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Winter Weather

By February 1, 2022No Comments

According to the National Weather Service we are expecting some potentially severe winter weather later on this week!



Here are some great tips for preparing yourself (and why milk and bread may not be the best idea this time!)


Generally, ice storms are the biggest cause of winter time power outages. The ice freezes and pulls down the lines and can take time to repair if the roads are not safe. If you go to the store and stock up on items that are perishable, you may run into some problems with food spoilage so we recommend stocking up on

High-protein and non-perishable foods
Those include foods like energy bars, and fruit bars that don’t need to be refrigerated or frozen. Dry cereal, granola, peanut butter, dried fruit and canned tuna can also be helpful!

Canned goods
Ready-to-eat canned meats, fruits, vegetables and canned juices are a safe bet but you will need a manual can opener. Canned dietetic foods, juices and soups may be especially helpful for elderly or ill people, according to the Federal Emergency Management Agency. Also, take note that if a can is swollen, dented or corroded, do not eat from it.

Comfort food
Though not essential, who doesn’t want a box of Little Debbie snack cakes or a bag of potato chips?

Store at least three days’ worth of water supply for each person in your household and for each pet. FEMA recommends storing at least one gallon of water for each person in your household for each day you could be without power. If this storm is anything like ones we’ve had in the past, it may be a week or longer.

Paper plates, cups and disposable utensils
If you’re out of electricity and/or water, having paper plates and utensils can help you prepare and eat your meals safely.

It’s always good to have a disaster kit at the ready that’s in a portable container near your home’s exit. You never know when you may have to leave your home for some reason, or need supplies you can’t find in the dark, so gather everything you’ll need in advance.

Have an emergency kit
Those should include: non-perishable foods and a three-day supply of water, a battery-powered radio and flashlight, extra batteries, a first-aid kit with a manual, sanitation items, matches in a waterproof container, a whistle to signal for help if you need to, clothing, blankets and sleeping bags, identification cards, credit cards and cash, paper and pencil, items to cover baby and pet needs and any special items like medications, contact lenses, glasses, hearing aids and activities for younger children.
Because of the ongoing Covid-19 pandemic, you should also include things like face masks.

When it comes to your vehicle, you may end up stranded somewhere away from home, so stocking up on items in your car could be useful as well. Here are some great tips for your vehicle:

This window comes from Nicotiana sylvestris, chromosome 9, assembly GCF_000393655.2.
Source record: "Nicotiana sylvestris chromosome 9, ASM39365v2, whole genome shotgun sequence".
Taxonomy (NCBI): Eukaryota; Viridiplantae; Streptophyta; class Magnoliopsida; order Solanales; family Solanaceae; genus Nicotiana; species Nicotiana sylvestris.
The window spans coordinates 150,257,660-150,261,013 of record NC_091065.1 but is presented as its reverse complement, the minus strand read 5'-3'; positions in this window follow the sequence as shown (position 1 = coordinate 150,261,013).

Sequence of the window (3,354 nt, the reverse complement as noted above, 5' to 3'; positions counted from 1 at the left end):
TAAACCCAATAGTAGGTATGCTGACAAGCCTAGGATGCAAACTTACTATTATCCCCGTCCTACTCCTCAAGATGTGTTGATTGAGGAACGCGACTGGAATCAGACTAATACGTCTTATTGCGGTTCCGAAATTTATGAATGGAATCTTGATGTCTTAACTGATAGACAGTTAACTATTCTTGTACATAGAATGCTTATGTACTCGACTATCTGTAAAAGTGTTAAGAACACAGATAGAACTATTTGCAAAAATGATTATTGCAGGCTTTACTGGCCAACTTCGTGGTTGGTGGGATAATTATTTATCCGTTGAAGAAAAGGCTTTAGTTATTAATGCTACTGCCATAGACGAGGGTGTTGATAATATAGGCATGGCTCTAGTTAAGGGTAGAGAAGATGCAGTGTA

Fill up your gas tank
While in a winter storm you should try to minimize traveling as much as you can, to avoid getting stranded on the road. Make sure that if you do have to go out, you have a full tank of gas well in advance. If the power goes out, you may be unable to find an open gas station, or you could be stranded on a highway for hours while crews clear the roads.

Check your fluid levels and tire pressure
Make sure your anti-freeze, windshield washer fluid, and oil are all filled to their necessary levels. You can find winter-specific washer fluid that is designed to keep it from freezing. While most newer cars are designed to alert you if your tire pressure is low, it’s helpful to have a tire gauge on hand.

Replace older batteries
If your vehicle has an older battery, it’s a good idea to replace it before temperatures drop too low.

Throw some winter clothes in the trunk
Like an extra jacket, gloves, scarf and hat or a blanket will help keep you warm if you are stranded. You should also consider boots if you aren’t already wearing them and a poncho in case of rain.

Paper plates, cups and disposable utensils
If you’re out of electricity and/or water, having paper plates and utensils can help you prepare and eat your meals safely.

Battery-powered flashlight, flares, or bright colored materials
To signal for help if you run off the road

Jumper cables, kitty litter, and a shovel
Will all help you get back on the road if you’re stranded or your battery won’t start your car.

Some other ideas to consider are dragging your generator, kerosene heater, or battery powered lamps out from their storage places in your garage or shed before a storm begins so you’ll have them ready to go. Remember, never bring items like gas powered generators and heaters in the house because they may cause carbon monoxide poisoning. Never bring a grill inside your home for cooking either.

Create a plan with your family to contact each other in case someone is stranded at work or school.

And always, always, steer into your skids! If your vehicle fishtails slightly to the right, steer to the right.